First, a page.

Two thinkers expert in Islam, neither anybody’s idea of a dove, have published articles recently suggesting that political Islam and democracy—democracy loosely defined—are compatible, and that from a Western perspective the movements in much of the post-Arab Spring world that combine the two (and are frequently illiberal) are preferable to the rule-by-strongman of the past. In Egypt, for example, the Muslim Brotherhood—the largest party in the parliament and quite possibly the party whose nominee will be president, unless the military steps in—will likely not do things that are in the best interests of the United States or Israel, to say nothing of Egyptian Christians and Egyptian women. Yet, both argue, this new reality is better than the old one—and it’s not like we really have a choice.
“Democracy will not set down roots in Arab countries in transition without including mainstream Islamist groups, such as the Muslim Brotherhood in Egypt, Ennahda in Tunisia, or Islah in Yemen,” argues Olivier Roy. He adds:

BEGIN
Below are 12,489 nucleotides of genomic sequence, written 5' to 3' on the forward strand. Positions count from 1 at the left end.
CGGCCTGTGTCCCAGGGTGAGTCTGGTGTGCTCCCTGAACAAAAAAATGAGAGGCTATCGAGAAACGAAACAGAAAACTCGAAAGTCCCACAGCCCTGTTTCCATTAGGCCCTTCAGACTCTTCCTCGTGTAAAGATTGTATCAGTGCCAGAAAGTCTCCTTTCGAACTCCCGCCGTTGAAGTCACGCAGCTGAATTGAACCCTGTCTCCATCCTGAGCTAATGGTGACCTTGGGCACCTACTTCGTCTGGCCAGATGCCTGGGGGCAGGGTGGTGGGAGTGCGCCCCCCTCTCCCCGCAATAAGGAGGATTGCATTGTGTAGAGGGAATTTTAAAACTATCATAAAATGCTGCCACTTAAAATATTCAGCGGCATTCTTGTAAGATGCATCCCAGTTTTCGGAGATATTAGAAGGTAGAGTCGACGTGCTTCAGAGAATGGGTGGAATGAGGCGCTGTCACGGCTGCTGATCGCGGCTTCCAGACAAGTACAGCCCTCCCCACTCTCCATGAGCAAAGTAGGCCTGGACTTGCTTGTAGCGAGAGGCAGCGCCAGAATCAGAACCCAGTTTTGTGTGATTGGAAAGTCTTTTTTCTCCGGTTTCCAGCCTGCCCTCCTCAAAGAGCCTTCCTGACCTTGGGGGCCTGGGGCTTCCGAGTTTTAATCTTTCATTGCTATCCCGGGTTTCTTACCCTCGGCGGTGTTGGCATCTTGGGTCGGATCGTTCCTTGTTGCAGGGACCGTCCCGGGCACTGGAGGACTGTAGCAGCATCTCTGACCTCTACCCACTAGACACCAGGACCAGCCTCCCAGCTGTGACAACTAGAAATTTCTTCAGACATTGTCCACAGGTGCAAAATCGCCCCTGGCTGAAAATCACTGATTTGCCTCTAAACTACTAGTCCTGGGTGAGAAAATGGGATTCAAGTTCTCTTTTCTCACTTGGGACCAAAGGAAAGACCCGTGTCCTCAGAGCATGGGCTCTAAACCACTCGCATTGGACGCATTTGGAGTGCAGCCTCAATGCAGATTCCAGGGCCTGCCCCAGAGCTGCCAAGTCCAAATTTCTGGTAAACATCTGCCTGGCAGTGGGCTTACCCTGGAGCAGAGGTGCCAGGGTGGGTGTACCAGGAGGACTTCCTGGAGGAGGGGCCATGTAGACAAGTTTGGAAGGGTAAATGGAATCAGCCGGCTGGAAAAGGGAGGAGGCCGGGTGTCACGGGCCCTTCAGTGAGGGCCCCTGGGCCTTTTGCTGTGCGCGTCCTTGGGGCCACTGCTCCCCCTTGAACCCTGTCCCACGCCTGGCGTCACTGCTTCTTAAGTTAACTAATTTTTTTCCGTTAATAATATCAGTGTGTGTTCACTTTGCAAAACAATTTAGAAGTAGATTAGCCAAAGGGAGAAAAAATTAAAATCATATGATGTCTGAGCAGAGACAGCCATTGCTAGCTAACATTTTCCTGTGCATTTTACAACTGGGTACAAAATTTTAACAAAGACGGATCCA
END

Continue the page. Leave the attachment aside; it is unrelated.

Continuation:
In Egypt, for example, the Muslim Brotherhood cannot cede its conviction that Islam is all-encompassing. Yet it risks losing popular support unless it can also reconcile Islam with good governance and human rights. … Israel is still unpopular and anti-Western xenophobia has visibly grown, but Islamist movements will need more than these old issues to sustain their rise to power.
And Reuel Marc Gerecht perceives democracy’s moderating effect:
Muslims cannot be dragged dictatorially to an embrace of secularism and all the liberal values that spring from it. They have to arrive voluntarily, organically, at this understanding.
Slavery is de facto no longer permitted in Islam—even though it’s authorized by the Quran—because Muslims successfully grafted European ethics onto Islamic mores. (British warships also helped stop the trade.) Individualism, the most insidious of Western exports, has now penetrated deeply into Muslim societies. The Muslim Brotherhood, for example, recognizes a woman’s equality inside the voting booth.
He concludes: “Dictatorship nostalgia, on the other hand, will take us right back to the cul-de-sac where Osama bin Laden was born.”
And then you read about the foreign minister of Turkey—whose government represents the best approximation of Islamist democracy in the world—meeting with the leader of Hamas. Prior to the Arab Spring (of which Prime Minister Erdogan, of Turkey, has been something of an outside hero), it’s hard to envision this happening. Doesn’t Hamas logically fit into their paradigm?
Um, except for one of their top officials insisting the group would never make permanent peace with Israel. So, I guess let’s stand by for now.